More than 10 million Afghans are facing acute food insecurity caused by prolonged drought as the Taliban seizes control of the country.
Experts say drought and severe water shortages have compounded instability and conflict in Afghanistan for decades and are worsening a humanitarian crisis precipitated by the withdrawal of US and allied troops.
Afghanistan is in the grips of its second drought in four years. Since 1950, Afghanistan’s average annual temperature has increased by 1.8C, according to the climate security expert network. Heavy rainfall events have increased by between 10-25% over the past 30 years.
14 million people, around 35% of Afghanistan’s population, were already facing acute food insecurity before the Taliban takeover, according to the World Food Programme (WFP). Half of all Afghan children under the age of five suffer from malnutrition.
The UN’s humanitarian coordinator for Afghanistan Ramiz Alakbarov told Reuters last week that Afghans are facing a double threat: conflict and drought. “You have a kind of combination effect of displacement caused by war and by military hostilities compounded with displacement caused by drought and by the difficult economic conditions,” Alakbarov said.
Oli Brown, associate fellow at Chatham House, told Climate Home News that food insecurity will increase in the next few months as snow makes roads in parts of the country completely impassable. “Unless you have a working system of governance to provide a safety net before the snow comes in, people will get stuck,” he said.
Afghans have found themselves caught in a vicious cycle of climate change and conflict for over 40 years. “One creates conditions for the other,” said Brown. Water and land scarcity have increased community-level conflict, poverty and instability, which in turn have driven environmental degradation and the depletion of resources.
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Climate change is expected to bring more frequent and intense extreme events, such as droughts and flash flooding, to the country in upcoming decades. More frequent droughts could boost the drug economy as opium poppies flourish in warm, dry climates.
Opium poppies are drought-resistant, easy to grow and transport, according to Brown. “Where wheat fails, opium poppies often survive,” he said.
“Increased opium revenues continue to fuel armed opposition groups and encourage corruption among government officials,” said Janani Vivekananda, a senior advisor on climate change and peacebuilding at thinktank Adelphi.
Afghanistan’s climate plan, submitted to the UN in 2015, outlines that all the country’s 34 provinces are highly vulnerable to climate impacts, including drought, heatwaves and glacial lake melts. Water stress is a major concern as 80% of the country’s population relies on rainfed agriculture for their livelihoods.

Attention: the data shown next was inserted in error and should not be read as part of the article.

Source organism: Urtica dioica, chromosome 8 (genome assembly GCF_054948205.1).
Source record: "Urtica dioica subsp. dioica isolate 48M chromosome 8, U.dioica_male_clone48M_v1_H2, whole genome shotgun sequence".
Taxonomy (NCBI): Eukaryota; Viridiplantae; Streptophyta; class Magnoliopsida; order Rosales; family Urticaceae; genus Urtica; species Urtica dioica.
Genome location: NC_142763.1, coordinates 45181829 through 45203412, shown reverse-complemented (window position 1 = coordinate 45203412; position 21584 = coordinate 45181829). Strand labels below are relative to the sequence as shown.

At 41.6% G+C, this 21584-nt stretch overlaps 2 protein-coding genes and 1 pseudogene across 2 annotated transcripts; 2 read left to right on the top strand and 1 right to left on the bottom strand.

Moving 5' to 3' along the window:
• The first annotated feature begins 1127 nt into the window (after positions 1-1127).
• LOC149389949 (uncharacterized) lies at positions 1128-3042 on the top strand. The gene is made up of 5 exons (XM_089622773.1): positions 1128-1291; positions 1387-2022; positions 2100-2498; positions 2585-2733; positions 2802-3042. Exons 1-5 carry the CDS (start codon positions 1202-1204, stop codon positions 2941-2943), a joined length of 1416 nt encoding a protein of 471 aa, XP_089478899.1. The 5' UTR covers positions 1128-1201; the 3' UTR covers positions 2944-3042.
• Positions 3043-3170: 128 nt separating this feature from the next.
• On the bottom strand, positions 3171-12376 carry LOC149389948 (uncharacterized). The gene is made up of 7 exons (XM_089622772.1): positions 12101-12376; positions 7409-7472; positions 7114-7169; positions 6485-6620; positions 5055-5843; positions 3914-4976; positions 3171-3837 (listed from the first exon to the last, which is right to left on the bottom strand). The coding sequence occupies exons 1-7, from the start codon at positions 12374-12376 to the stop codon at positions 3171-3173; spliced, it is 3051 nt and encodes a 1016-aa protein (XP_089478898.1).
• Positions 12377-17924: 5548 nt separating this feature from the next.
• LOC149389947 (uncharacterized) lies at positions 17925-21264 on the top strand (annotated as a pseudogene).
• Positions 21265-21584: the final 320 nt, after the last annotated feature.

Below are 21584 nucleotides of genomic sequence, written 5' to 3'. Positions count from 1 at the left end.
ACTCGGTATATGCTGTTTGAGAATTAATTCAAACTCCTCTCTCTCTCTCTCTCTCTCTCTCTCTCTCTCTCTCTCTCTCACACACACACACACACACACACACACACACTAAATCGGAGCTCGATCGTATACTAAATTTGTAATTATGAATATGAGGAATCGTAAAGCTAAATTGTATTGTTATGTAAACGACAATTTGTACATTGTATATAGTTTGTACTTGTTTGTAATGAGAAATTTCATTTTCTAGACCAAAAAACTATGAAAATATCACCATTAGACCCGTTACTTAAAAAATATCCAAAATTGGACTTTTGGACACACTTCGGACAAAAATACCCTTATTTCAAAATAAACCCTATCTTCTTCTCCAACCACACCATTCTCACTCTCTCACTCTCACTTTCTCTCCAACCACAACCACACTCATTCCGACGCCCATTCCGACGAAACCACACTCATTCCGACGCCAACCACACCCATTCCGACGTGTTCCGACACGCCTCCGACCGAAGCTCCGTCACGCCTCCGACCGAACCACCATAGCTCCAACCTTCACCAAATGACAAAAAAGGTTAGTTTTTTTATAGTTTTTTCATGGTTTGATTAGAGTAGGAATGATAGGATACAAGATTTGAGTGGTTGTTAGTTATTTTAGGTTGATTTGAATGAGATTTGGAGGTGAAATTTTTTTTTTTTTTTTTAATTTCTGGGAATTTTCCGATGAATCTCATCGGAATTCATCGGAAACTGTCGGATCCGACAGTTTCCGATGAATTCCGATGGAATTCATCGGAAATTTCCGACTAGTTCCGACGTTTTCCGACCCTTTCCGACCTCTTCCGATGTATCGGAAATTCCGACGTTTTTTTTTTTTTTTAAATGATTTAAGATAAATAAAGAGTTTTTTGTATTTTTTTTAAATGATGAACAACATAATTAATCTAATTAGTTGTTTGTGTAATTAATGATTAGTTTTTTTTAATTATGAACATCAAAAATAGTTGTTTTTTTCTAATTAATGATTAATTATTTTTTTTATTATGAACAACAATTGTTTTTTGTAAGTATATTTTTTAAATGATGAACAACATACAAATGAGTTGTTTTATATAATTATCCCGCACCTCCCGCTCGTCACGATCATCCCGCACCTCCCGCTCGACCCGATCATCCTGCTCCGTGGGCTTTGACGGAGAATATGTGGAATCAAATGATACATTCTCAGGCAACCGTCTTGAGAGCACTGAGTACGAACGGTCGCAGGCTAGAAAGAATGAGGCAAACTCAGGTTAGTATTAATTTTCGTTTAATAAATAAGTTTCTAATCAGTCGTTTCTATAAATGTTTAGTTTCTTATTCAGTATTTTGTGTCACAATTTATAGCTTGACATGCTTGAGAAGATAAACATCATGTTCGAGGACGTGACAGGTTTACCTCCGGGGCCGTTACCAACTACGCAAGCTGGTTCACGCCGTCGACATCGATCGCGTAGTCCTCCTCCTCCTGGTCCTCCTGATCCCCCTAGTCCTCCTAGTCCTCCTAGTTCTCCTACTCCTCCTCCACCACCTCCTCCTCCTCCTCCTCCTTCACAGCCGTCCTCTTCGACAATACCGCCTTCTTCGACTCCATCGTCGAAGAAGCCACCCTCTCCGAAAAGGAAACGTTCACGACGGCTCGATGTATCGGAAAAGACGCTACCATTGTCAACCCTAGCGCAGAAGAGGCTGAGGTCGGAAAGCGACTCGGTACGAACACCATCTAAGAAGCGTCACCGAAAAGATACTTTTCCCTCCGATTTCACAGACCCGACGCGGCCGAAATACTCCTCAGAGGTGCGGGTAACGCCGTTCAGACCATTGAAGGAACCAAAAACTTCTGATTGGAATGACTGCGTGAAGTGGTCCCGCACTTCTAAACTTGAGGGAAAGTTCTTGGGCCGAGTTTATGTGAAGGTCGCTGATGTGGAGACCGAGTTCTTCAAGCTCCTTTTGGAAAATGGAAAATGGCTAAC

The climate plan said $2.5 billion was needed for watershed management and $4.5 billion for the restoration of irrigation systems by 2030. But investments in boosting water and climate resilience over the past decade have been insufficient, experts say.
Vivekananda said that this issue is likely to be “kicked into the long grass” as development aid is suspended and the immediate focus shifts to humanitarian aid. “It is incredibly critical that this is not seen as a long-term issue, but rather as a priority issue for stabilising the situation now,” she said. “It underlies any hope of addressing the longer term humanitarian needs of the Afghanistan population.”
Brown said international partners, including the US, did invest in building new irrigation channels, but that it is unclear how many of these were properly maintained.
Improvements to irrigation systems in some cases increased poppy cultivation and opium production, according to a report by the special inspector general for Afghanistan reconstruction (SIGAR).
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In the past week since the Taliban took the capital Kabul, thousands of Afghans have fled the country, including government officials, journalists and translators for western forces. Thousands more are camped in Kabul airport hoping to get a seat on a plane.
As western powers lose their appetite for foreign intervention, a return to Taliban rule for the country looks all but inevitable. The hardline Islamist group, which enforces a strict version of sharia law, was removed from power by US-led forces in 2001.
Ensuring water access and protecting people from severe climate impacts is critical to the governance of Afghanistan, said Vivekananda. “Providing safe, predictable and regular water would be an opportunity for the Taliban to prove their legitimacy and show good governance.”
“It is the essential resource for agriculture, which is essential for the economy and provides the vast majority of livelihoods,” said Brown. “If the Taliban care about the Afghan people, they are going to have to care about water.”